Architect shares look at depot with Scouts
By Kenneth Fine
Published in News on January 21, 2010 1:46 PM
Union Station architect David Gall talks with Girl Scouts from Troop 3372 about the historic train depot.
A few hours before David Gall told Goldsboro City Council members their historic train depot was on schedule to be fully restored by 2012, the architect charged with bringing Union Station back to life delivered the same news at the site of the in-progress restoration.
But the members of Girl Scouts Carolina Coastal Pines Troop 3372 who gathered at the intersection of Walnut and Carolina streets Tuesday afternoon seemed much more interested in the current state of the facility.
They are, after all, between 9 and 12 years old.
So before their tour of Union Station began, some kicked around loose gravel.
And when Gall showed them a room inside that used to house the U.S. Postal Service, they stared, wide-eyed, at a gaping hole in the floor.
"How deep is that hole?" 11-year-old Caitlyn Andrews asked after Gall explained that a stack of concrete caused the spot to collapse long after the station discontinued passenger rail service.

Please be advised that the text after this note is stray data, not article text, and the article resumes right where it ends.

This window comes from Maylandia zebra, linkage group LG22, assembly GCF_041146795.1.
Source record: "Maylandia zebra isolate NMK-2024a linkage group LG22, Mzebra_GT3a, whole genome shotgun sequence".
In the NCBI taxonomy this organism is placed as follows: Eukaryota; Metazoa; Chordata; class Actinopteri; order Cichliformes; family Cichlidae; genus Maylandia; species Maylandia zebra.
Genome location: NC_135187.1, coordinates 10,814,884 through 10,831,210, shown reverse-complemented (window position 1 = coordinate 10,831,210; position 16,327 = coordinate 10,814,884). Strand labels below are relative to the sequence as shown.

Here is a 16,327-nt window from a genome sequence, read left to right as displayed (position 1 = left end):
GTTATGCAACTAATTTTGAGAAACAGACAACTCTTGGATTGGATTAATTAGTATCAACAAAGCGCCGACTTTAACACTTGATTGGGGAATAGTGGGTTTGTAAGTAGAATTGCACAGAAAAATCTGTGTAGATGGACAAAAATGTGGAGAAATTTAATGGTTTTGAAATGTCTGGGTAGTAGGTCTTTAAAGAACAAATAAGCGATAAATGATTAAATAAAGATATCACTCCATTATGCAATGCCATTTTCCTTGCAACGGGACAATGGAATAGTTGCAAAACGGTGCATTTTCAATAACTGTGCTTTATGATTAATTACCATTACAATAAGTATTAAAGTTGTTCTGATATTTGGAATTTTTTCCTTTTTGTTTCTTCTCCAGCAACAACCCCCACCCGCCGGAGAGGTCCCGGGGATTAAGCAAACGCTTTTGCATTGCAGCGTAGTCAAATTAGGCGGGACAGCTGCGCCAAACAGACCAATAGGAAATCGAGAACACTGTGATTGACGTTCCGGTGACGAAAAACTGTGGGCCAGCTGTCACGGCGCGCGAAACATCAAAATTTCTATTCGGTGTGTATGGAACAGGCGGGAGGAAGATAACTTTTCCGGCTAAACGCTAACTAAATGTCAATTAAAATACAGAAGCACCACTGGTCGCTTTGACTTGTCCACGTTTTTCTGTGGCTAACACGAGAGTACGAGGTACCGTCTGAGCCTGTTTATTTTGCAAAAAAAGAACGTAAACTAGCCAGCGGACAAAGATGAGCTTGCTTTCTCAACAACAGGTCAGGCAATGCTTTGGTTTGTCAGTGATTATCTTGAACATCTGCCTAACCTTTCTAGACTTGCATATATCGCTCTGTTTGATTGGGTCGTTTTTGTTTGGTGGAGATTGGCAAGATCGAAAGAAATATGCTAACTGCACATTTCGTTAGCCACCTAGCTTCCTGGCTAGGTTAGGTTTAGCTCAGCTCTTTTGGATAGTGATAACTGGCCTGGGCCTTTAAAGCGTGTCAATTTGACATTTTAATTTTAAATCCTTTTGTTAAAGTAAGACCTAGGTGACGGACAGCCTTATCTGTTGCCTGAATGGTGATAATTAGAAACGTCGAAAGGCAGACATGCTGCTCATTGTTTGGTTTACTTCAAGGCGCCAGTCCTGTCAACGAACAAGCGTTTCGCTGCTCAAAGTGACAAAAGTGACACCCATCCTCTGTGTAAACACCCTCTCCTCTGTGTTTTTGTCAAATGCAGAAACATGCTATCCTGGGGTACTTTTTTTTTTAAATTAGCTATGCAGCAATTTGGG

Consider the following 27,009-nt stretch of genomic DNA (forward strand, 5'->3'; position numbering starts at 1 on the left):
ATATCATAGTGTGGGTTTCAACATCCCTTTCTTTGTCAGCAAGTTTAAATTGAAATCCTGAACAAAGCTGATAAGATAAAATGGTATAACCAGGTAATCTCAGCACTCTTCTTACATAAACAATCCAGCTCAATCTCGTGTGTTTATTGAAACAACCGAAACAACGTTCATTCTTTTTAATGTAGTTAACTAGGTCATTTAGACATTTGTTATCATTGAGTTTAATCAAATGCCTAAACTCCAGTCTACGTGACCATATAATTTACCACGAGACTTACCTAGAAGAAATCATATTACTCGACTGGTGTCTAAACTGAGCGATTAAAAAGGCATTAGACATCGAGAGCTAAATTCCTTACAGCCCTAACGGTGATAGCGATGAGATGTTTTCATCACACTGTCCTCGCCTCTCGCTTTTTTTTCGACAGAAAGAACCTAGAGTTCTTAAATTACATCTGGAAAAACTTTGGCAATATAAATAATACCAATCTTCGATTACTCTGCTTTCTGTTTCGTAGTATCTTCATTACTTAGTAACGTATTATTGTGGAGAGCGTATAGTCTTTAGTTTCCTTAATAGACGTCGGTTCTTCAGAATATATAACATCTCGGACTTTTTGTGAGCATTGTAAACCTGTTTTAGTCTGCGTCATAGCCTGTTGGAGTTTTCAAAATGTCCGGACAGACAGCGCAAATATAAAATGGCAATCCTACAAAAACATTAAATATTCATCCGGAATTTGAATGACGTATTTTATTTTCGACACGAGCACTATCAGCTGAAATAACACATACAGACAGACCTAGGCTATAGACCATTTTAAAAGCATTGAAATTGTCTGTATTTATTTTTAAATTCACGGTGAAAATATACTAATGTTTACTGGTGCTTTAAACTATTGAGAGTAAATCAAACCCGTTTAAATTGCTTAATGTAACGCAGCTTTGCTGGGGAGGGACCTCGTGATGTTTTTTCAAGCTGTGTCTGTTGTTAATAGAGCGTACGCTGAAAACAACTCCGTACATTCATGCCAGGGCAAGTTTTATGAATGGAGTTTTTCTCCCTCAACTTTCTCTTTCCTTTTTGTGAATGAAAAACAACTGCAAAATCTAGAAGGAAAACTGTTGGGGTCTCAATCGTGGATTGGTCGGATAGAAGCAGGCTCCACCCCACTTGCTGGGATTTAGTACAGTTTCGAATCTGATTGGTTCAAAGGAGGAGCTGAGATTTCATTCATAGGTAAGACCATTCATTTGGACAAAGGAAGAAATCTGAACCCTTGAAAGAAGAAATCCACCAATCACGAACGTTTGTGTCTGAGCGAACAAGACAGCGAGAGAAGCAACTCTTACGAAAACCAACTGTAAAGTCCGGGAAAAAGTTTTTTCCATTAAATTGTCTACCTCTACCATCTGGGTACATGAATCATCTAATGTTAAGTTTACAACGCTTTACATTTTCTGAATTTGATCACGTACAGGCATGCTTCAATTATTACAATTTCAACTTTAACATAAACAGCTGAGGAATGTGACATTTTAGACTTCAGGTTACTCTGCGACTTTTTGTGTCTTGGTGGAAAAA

"About six feet," the architect said.
"Whoa," Caitlyn replied.
For the Girl Scouts who showed up for that private tour, getting an exclusive look at the state of the city's latest multi-million-dollar undertaking was about much more than a history lesson -- although Gall certainly gave them one, from how the station came to exist in Goldsboro to the days when black and white passengers were separated by a wall as they waited for the trains to pass through.
They were also on hand in pursuit of a coveted patch -- the "Railroading Badge" exclusive to Carolina Coastal Pines Scouts.
"It's something that's just local," said troop leader Kay Ames. "They'll have something unique."
As unique as the experience of seeing and hearing Gall's vision firsthand.
"This is a really cool building," Gall told them.
Courtney Andrews agreed -- especially when the girls' guide took them out to the original trackside.
"Did they pave over the old tracks?" the 9-year-old asked.
"They sure did," Gall replied. "But one day, it's going to look just like it did back when it was built."
"Cool," Courtney said.
Taylor Heeden was also excited about the future.
"If I go to college in Raleigh, will I be able to take a train to come back here?" she asked.
"Let's see," Gall said. "We are hoping rail service will be available in about 10 years."
The girl's eyes lit up.
"I'll be 19," Taylor said.
"Me too," Courtney added. "I can't wait to come back here in 10 years."